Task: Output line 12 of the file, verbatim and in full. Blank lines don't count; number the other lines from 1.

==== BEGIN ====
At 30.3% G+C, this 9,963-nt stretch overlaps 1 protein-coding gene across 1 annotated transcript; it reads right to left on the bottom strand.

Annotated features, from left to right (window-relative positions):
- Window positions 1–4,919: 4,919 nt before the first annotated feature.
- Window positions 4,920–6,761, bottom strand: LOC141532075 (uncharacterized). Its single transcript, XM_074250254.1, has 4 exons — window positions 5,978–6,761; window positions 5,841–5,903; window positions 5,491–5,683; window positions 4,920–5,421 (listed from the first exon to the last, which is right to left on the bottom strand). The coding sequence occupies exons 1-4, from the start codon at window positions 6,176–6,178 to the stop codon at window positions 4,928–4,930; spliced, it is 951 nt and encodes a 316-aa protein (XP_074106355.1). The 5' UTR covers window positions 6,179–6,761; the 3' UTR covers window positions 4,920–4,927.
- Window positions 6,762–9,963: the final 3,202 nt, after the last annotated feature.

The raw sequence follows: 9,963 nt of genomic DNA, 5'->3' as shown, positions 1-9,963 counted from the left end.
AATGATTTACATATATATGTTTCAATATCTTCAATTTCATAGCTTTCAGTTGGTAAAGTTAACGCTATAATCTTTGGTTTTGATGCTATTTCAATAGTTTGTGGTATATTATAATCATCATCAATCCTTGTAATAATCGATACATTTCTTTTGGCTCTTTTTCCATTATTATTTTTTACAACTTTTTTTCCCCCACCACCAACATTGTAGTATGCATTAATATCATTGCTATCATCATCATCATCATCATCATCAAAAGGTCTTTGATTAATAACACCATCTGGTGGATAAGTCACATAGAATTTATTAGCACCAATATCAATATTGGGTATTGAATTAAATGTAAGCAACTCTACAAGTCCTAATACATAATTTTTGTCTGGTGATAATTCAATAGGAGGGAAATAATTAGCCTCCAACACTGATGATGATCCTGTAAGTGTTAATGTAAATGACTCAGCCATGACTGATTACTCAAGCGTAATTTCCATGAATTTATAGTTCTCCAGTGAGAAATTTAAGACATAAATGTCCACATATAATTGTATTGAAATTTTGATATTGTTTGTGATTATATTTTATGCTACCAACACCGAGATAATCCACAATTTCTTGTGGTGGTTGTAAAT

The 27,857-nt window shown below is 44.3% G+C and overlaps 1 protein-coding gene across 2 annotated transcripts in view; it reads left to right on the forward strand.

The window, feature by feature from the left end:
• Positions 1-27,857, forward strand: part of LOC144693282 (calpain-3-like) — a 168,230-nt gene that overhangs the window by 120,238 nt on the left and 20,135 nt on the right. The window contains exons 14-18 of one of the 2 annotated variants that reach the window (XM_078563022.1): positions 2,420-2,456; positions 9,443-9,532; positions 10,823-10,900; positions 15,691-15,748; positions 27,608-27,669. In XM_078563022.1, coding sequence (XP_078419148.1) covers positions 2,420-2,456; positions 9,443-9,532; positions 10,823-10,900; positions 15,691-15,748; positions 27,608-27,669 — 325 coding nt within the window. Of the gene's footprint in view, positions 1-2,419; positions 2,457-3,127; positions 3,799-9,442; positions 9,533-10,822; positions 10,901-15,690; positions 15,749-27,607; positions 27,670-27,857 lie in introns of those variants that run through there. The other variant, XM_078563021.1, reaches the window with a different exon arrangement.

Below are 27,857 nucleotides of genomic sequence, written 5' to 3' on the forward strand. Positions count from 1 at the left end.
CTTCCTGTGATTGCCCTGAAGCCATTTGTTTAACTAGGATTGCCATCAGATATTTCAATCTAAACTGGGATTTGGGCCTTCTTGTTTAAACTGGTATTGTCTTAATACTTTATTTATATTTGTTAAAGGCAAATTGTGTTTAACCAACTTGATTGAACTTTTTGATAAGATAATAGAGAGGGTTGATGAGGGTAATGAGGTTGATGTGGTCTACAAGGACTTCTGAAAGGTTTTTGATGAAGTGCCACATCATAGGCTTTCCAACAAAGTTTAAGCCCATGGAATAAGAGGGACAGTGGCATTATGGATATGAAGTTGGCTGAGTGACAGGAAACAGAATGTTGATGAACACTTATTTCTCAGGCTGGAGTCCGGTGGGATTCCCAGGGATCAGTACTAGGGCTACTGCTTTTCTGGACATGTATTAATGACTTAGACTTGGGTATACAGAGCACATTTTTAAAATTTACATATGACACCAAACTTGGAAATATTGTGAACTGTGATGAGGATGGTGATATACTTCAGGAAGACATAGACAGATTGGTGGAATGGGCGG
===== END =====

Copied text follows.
CTTCCTGTGATTGCCCTGAAGCCATTTGTTTAACTAGGATTGCCATCAGATATTTCAATCTAAACTGGGATTTGGGCCTTCTTGTTTAAACTGGTATTGTCTTAATACTTTATTTATATTTGTTAAAGGCAAATTGTGTTTAACCAACTTGATTGAACTTTTTGATAAGATAATAGAGAGGGTTGATGAGGGTAATGAGGTTGATGTGGTCTACAAGGACTTCTGAAAGGTTTTTGATGAAGTGCCACATCATAGGCTTTCCAACAAAGTTTAAGCCCATGGAATAAGAGGGACAGTGGCATTATGGATATGAAGTTGGCTGAGTGACAGGAAACAGAATGTTGATGAACACTTATTTCTCAGGCTGGAGTCCGGTGGGATTCCCAGGGATCAGTACTAGGGCTACTGCTTTTCTGGACATGTATTAATGACTTAGACTTGGGTATACAGAGCACATTTTTAAAATTTACATATGACACCAAACTTGGAAATATTGTGAACTGTGATGAGGATGGTGATATACTTCAGGAAGACATAGACAGATTGGTGGAATGGGCGG